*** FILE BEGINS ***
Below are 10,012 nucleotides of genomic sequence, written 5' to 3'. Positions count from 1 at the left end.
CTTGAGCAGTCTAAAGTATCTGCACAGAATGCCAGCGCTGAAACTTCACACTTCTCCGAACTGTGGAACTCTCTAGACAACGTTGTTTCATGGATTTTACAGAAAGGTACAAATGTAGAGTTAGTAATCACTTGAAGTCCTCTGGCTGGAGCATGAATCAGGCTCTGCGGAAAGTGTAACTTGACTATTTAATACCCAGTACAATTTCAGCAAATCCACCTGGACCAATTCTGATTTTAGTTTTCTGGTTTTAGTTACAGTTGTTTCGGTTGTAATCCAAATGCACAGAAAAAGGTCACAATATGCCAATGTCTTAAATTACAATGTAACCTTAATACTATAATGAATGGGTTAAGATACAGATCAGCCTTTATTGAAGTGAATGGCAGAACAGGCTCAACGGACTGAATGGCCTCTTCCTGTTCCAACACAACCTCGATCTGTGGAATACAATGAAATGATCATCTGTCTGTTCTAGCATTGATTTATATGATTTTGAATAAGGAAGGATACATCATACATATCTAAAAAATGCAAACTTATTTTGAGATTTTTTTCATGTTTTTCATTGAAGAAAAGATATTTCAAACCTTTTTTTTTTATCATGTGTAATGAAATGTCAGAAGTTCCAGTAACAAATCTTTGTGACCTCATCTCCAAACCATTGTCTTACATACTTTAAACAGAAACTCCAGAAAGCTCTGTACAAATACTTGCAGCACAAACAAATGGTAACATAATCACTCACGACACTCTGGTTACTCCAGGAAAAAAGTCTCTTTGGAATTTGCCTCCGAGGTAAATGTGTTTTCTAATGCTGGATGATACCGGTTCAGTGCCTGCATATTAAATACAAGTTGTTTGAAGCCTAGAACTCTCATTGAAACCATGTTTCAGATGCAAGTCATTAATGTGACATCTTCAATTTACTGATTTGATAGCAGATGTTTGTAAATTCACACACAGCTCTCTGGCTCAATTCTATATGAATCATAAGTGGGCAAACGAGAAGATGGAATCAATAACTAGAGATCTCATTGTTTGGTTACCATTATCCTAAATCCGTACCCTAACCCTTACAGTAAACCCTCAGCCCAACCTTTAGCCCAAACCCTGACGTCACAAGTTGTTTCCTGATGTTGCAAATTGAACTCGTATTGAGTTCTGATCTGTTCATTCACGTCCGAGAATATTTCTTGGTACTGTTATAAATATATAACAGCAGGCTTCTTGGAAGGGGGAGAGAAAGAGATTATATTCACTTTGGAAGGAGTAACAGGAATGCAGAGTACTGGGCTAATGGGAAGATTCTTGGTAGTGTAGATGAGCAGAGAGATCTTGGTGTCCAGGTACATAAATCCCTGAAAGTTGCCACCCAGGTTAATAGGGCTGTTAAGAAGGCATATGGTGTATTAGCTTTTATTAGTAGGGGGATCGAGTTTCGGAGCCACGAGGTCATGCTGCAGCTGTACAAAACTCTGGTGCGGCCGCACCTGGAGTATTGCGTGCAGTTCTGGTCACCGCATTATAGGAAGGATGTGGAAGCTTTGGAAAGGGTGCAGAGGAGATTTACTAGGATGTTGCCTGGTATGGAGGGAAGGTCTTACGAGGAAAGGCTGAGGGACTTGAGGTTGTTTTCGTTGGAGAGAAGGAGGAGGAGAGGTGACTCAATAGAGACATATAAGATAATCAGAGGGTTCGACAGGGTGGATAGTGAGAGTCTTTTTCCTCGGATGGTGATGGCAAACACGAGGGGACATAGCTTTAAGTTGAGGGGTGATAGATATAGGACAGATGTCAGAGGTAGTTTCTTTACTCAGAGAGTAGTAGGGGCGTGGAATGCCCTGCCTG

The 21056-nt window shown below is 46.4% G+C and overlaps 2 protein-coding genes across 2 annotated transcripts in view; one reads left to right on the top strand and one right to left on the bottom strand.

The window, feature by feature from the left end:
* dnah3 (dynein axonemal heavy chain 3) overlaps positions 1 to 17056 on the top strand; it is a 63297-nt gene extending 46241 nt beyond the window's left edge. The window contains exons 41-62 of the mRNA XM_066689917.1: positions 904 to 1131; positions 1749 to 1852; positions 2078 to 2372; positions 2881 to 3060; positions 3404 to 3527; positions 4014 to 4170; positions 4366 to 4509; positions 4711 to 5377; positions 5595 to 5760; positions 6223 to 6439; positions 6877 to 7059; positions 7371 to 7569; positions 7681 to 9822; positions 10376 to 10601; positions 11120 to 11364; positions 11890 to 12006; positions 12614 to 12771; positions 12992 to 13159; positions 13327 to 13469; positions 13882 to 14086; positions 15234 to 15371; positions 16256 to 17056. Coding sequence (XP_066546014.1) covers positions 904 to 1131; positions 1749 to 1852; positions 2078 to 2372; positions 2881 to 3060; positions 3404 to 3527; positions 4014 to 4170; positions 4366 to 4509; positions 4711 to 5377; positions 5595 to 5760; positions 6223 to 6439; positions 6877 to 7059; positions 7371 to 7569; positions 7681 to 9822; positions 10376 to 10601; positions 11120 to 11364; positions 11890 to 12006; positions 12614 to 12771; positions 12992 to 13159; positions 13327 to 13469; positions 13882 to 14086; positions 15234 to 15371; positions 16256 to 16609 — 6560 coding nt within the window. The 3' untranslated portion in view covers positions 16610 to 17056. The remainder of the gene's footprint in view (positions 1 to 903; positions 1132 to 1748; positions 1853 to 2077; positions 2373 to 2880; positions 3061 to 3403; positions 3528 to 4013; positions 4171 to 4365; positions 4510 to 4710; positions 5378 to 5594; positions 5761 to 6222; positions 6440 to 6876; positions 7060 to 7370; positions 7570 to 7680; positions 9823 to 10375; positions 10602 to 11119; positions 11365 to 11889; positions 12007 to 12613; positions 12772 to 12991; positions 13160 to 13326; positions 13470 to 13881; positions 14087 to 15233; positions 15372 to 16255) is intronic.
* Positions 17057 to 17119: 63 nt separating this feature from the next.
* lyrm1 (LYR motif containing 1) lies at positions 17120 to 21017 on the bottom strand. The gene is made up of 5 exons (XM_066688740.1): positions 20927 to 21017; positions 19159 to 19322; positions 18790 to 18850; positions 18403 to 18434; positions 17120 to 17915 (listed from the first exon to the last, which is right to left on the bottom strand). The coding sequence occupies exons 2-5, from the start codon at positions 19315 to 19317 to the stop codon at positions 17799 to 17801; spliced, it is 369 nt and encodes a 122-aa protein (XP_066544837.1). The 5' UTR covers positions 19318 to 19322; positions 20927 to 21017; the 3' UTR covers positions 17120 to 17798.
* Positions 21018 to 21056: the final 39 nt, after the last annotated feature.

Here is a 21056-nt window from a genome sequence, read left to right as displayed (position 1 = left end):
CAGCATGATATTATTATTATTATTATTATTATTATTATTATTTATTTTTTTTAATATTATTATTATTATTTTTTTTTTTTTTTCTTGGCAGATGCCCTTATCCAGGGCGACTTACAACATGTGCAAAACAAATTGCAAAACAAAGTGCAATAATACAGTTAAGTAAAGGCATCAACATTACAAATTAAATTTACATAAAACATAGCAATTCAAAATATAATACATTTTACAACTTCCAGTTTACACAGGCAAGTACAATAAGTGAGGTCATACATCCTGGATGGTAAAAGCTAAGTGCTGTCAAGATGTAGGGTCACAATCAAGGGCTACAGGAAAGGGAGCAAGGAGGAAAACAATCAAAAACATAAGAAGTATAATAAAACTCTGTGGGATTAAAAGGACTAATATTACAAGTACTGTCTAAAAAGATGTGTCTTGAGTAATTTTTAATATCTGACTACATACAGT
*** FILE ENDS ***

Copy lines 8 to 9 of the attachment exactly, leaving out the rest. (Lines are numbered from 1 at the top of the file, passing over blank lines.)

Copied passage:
* Positions 21018 to 21056: the final 39 nt, after the last annotated feature.

Here is a 21056-nt window from a genome sequence, read left to right as displayed (position 1 = left end):